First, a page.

We’ve gotten hardened to discount or even ignore bear market bounces. But this week’s move to the upside feels different . . . and if I’m reading the signs correctly, the time to hide out on the sidelines is running out fast.
What happened this week? For one thing, Jay Powell got another golden opportunity to talk the market down with threats of more aggressive rate hikes, just like he’s done again and again at Jackson Hole and elsewhere.
This time, he resisted the urge to talk about rates at all. And the market cheered in relief.
Then we saw inflation come in hot . . . but cooling somewhat after a year of draconian tightening. The numbers are moving in the right direction. As long as that’s the case, we can contemplate a moment on the horizon when the Fed will finally pause and survey the results of its work.
And in the meantime, earnings season has now officially started. Profit margins are holding up fairly well.
Any economic slowdown is not cutting deeply enough into corporate operations to motivate truly massive layoffs . . . yes, companies like Amazon (AMZN) and failing startups are letting a lot of people go, but others like Goldman Sachs (GS) are simply recognizing that payrolls got too bloated in the pandemic era.
Goldman’s own website still claims “nearly 40,000” employees. The actual number has swelled to 49,000 and nobody in charge bothered to update the page. Now up to 4,000 of those people will need to move on. End result: 12% more people working at the bank than before.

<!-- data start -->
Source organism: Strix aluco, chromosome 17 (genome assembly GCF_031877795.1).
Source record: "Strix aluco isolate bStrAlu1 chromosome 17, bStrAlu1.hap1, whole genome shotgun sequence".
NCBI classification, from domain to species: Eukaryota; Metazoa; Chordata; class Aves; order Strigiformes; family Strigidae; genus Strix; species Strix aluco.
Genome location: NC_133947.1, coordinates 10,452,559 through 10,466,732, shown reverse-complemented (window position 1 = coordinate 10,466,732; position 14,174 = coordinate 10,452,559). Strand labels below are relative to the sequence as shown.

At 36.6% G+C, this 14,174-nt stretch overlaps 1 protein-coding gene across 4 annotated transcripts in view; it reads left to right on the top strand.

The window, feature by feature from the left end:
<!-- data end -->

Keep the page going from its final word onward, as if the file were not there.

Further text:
Either way, I find it difficult to believe that 2008-style layoffs are looming when so many employers worked so hard to get the people they need . . . and many still haven’t gotten capacity where they want it. It’s going to take a profit meltdown to make that happen.
As of today, profits aren’t melting down. We’re looking at a little year-over-year dip, far from a collapse extensive enough to trigger operating losses. Conditions aren’t great, but they aren’t bad.
When stocks are priced for great conditions and we get a quarter like this, it’s logical for the stocks to go down. But with stocks priced for the apocalypse, a quarter like this comes as a relief. Again, we cheer. And we buy selectively.
Is it any wonder that the “fear index” plunged to its lowest level since last January this week? Right now, the VIX is below where it was at the December bottom, when the world was contemplating a potential Santa rally . . . and well below where it bottomed out in the summer . . . and even below where it was in April, when few were taking the Fed seriously.
While I am not convinced that we’ve seen the last waves of fear, future VIX spikes will have a hard time reaching the intense levels that we had to digest in the past year. The highs have been declining from month to month.
That’s a healing trend. I wouldn’t mind one more burst of intense fear to give nervous investors a chance to capitulate, but there’s no law saying every weak hand needs to fold.
The last three years have tested a lot of assumptions about the way markets behave. We’re all learning. Technology and new trading patterns create unusual and even unique circumstances.
Keep your eyes open and you’ll see opportunities in the noise. We’ve been buying smaller and more aggressive stocks throughout the process . . . if this is the future, I’m looking forward to it.
And of course the markets are closed on Monday. I’ll be back in touch once we see the mood that follows this three-day weekend. Will traders return to Wall Street energized and enthusiastic? Or will fear take over again?
I’m thinking the fear factors are fading. We’re used to them. And we’ve survived worse economic conditions. Now we’ve reminded ourselves of that fact.